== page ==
Here we have CN 30, a GE 70-tonner switch locomotive.
Here we have another former AMT car.
The CN Speeder was right next to an MLW C424.
Along with the Montreal suburban line Boxcabs, here we have some ancient EMUs, also.
Here we have a VIA double-deck sleeper, in the old paint scheme.
AMT used to own GP9s, but they were all retired in the early 2010s.
St. Lawrence and Atlantic owned some MLW comfort cab locomotives.
Newfoundland used to have a narrow gauge railway, however, it was taken out of service in 1984. Here we have CN 805, a EMD G12.
Inside the train shed, we have LRC 6921, which used to run on the Montreal-Toronto line.
Here we have a British 0-6-0 A2 Terrier class locomotive. Stepney, a locomotive from TTTE.
While AMT used GP9s, they did not have HEP power. HEP is what is what powers the lights in the passenger coaches. Here we have an HEP generator car.
Here we have a CP diesel locomotive, presumably and old one. However, I can’t find any information about it…for some reason.
Ah…I love Birney Streetcars. These streetcars had one bogie in the center, and were officially known as The Birney Safety Streetcar.
Here we have a French steam engine…yeah.
Outside of the shed, they plinthed a 30-ton switcher.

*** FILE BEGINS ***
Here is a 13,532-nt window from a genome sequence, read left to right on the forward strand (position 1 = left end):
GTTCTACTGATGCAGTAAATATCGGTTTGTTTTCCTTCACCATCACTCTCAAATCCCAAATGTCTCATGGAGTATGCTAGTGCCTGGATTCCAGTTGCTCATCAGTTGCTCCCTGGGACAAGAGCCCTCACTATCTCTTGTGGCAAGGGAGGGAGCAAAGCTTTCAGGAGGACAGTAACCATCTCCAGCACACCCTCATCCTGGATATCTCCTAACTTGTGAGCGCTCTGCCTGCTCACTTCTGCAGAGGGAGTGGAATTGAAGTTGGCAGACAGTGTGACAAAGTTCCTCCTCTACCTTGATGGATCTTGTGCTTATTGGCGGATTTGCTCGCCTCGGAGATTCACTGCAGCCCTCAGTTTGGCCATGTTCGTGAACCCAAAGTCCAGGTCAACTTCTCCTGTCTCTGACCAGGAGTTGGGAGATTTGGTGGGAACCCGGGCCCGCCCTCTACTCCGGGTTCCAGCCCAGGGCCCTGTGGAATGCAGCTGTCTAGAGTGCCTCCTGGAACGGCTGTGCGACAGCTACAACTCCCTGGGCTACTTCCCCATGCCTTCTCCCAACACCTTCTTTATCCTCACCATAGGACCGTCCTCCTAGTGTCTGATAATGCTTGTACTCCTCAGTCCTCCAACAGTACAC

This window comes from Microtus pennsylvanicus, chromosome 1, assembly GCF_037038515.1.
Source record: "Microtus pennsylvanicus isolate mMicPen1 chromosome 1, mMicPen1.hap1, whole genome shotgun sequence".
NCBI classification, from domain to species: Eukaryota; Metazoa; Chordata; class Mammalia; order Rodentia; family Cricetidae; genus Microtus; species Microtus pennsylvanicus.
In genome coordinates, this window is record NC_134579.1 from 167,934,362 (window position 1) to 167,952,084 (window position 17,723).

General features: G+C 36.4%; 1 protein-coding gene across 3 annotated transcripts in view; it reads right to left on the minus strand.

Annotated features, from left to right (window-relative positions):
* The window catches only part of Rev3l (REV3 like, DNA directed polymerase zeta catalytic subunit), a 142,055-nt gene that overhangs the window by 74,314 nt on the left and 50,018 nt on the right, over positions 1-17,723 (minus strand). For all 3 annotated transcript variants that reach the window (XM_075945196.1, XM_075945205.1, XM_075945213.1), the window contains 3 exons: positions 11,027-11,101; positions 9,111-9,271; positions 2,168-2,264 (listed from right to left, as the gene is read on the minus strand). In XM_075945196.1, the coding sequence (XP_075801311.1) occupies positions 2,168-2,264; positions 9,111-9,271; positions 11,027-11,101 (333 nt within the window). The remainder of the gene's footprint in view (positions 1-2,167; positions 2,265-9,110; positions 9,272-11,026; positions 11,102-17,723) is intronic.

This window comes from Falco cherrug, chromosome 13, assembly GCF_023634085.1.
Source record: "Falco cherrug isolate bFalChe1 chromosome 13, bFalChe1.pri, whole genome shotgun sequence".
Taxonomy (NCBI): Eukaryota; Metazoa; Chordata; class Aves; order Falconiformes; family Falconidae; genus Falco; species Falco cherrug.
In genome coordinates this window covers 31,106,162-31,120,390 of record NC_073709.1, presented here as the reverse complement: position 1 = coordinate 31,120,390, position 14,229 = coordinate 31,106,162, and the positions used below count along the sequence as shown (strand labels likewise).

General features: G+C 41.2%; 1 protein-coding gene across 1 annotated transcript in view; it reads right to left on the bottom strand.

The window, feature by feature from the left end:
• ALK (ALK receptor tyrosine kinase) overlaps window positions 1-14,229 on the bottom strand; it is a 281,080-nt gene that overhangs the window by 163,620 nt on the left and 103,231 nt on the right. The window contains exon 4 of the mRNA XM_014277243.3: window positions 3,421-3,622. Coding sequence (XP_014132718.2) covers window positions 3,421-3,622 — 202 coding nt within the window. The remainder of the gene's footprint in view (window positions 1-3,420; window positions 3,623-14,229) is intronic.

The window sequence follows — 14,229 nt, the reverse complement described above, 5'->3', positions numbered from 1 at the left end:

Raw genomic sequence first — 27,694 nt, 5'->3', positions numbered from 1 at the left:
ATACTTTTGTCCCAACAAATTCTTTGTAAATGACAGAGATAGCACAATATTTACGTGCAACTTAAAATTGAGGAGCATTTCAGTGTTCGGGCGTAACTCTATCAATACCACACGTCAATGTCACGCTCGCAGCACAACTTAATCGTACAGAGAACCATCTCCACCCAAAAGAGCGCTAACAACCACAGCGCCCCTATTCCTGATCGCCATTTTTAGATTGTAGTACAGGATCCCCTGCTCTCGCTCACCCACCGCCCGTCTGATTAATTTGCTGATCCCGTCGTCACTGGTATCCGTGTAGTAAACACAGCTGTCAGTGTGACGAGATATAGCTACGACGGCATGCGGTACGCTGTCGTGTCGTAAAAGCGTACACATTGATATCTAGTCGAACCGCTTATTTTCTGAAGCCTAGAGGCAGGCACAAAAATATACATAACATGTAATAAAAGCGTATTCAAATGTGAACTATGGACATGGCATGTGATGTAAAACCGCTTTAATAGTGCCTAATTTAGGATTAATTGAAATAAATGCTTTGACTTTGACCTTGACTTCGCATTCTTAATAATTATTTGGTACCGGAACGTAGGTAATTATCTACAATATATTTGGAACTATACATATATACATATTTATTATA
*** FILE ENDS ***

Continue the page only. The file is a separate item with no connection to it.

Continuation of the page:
Montreal used to have a large network of trams. Here we have a preserved specimen. Surprisingly, these trams did not seem to have any lights.
Given that this was Canada, it was basically against the law to not show a gigantic snowplow.
Here we have the LRC in another angle. Y’know, the LRC and the Boxcab were the two things I was most excited to see.
CP 1608 is a GP9u, which apparently can still operate.
CP RDC-1 was also on display.
Here we have 1608 in another angle.
Canadian National 1382 is an EMD SW1200RS.
After that, we hopped on the Exporail trolley and hightailed it back to Montreal.
Here we have our Candiac Line train arriving at St. Constant station.
We boarded the last car, along with a very large number of people: 3 others.
Here we have a RFW.
On the way back, we encountered some track workers…working on the track.
I thought this wooden station was nice.
Back at L’allier, we have our Candiac Line cabcar, ready for the next call to duty.
“Voiture tranquillite” apparently means “Quiet car”
EMD F59PHi 1323 was the force that moved our train.
I took a picture of a MR-73 subway car!…yay.
When Montreal hosted the Olympics, they made a big fire statue.
Here we are at Vendome station, where I railfanned for a while. Here we have EMD F59PH 1343, in the refurbished scheme. It is working a Vaudreil-Hudson line train to Vaudreil.
Vendome station is right next to a big hospital.
Fascinating. All of AMT’s trains are equipped with 10 horns, as opposed to the normal one set of 5. Ironic considering that Greater Montreal is basically a gigantic No Horn Zone.
Here we have a Bombardier cab car operating a Saint-Jerome Line service to Saint-Jerome.
Here we have a Candiac Line cab car, about to operate a service to Candiac.
Bombardier also makes Multi-Level cars that are the standard for trains to Vaudreil.
Needless to say, I made and compiled a bunch of YouTube clips for you. Yay…
WTH is this ****ing monstrosity to the human race?!
I also got a Montreal Metro ticket and started rubbing it down.Enjoy.
I nearly forgot…here we have some clips of the Montreal Metro.